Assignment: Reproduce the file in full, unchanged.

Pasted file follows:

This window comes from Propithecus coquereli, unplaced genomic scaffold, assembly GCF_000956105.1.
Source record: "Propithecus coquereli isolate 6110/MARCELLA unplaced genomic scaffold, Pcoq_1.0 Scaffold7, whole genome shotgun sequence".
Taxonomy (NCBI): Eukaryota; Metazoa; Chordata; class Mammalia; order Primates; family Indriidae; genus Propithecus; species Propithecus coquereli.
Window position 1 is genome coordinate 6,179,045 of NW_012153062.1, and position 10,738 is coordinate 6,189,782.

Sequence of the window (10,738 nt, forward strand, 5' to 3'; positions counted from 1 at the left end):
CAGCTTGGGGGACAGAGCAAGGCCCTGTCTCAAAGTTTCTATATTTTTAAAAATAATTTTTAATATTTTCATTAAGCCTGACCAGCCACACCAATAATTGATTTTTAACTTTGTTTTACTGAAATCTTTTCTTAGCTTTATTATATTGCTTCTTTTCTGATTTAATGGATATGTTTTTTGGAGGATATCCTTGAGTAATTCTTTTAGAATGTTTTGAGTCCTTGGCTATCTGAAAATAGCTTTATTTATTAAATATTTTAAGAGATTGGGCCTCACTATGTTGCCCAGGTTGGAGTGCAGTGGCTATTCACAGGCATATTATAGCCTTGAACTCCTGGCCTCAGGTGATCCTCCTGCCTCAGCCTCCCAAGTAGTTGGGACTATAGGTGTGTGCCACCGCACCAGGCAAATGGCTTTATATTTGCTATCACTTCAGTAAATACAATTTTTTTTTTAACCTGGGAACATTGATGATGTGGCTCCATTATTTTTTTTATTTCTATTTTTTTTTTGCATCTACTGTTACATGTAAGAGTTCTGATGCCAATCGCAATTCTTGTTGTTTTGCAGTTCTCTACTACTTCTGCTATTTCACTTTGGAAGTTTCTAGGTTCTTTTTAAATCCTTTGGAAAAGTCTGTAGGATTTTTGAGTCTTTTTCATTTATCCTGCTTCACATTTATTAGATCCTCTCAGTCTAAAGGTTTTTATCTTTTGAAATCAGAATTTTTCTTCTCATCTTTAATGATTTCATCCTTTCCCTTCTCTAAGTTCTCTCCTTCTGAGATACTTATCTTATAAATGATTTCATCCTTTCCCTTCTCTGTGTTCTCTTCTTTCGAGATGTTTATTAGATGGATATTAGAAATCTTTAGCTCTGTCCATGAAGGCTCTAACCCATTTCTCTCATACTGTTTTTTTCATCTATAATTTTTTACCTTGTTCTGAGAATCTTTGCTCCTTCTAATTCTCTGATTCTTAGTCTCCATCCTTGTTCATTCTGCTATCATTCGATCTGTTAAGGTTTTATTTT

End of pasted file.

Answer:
This window comes from Propithecus coquereli, unplaced genomic scaffold, assembly GCF_000956105.1.
Source record: "Propithecus coquereli isolate 6110/MARCELLA unplaced genomic scaffold, Pcoq_1.0 Scaffold7, whole genome shotgun sequence".
Taxonomy (NCBI): Eukaryota; Metazoa; Chordata; class Mammalia; order Primates; family Indriidae; genus Propithecus; species Propithecus coquereli.
Window position 1 is genome coordinate 6,179,045 of NW_012153062.1, and position 10,738 is coordinate 6,189,782.

Sequence of the window (10,738 nt, forward strand, 5' to 3'; positions counted from 1 at the left end):
CAGCTTGGGGGACAGAGCAAGGCCCTGTCTCAAAGTTTCTATATTTTTAAAAATAATTTTTAATATTTTCATTAAGCCTGACCAGCCACACCAATAATTGATTTTTAACTTTGTTTTACTGAAATCTTTTCTTAGCTTTATTATATTGCTTCTTTTCTGATTTAATGGATATGTTTTTTGGAGGATATCCTTGAGTAATTCTTTTAGAATGTTTTGAGTCCTTGGCTATCTGAAAATAGCTTTATTTATTAAATATTTTAAGAGATTGGGCCTCACTATGTTGCCCAGGTTGGAGTGCAGTGGCTATTCACAGGCATATTATAGCCTTGAACTCCTGGCCTCAGGTGATCCTCCTGCCTCAGCCTCCCAAGTAGTTGGGACTATAGGTGTGTGCCACCGCACCAGGCAAATGGCTTTATATTTGCTATCACTTCAGTAAATACAATTTTTTTTTTAACCTGGGAACATTGATGATGTGGCTCCATTATTTTTTTTATTTCTATTTTTTTTTTGCATCTACTGTTACATGTAAGAGTTCTGATGCCAATCGCAATTCTTGTTGTTTTGCAGTTCTCTACTACTTCTGCTATTTCACTTTGGAAGTTTCTAGGTTCTTTTTAAATCCTTTGGAAAAGTCTGTAGGATTTTTGAGTCTTTTTCATTTATCCTGCTTCACATTTATTAGATCCTCTCAGTCTAAAGGTTTTTATCTTTTGAAATCAGAATTTTTCTTCTCATCTTTAATGATTTCATCCTTTCCCTTCTCTAAGTTCTCTCCTTCTGAGATACTTATCTTATAAATGATTTCATCCTTTCCCTTCTCTGTGTTCTCTTCTTTCGAGATGTTTATTAGATGGATATTAGAAATCTTTAGCTCTGTCCATGAAGGCTCTAACCCATTTCTCTCATACTGTTTTTTTCATCTATAATTTTTTACCTTGTTCTGAGAATCTTTGCTCCTTCTAATTCTCTGATTCTTAGTCTCCATCCTTGTTCATTCTGCTATCATTCGATCTGTTAAGGTTTTATTTT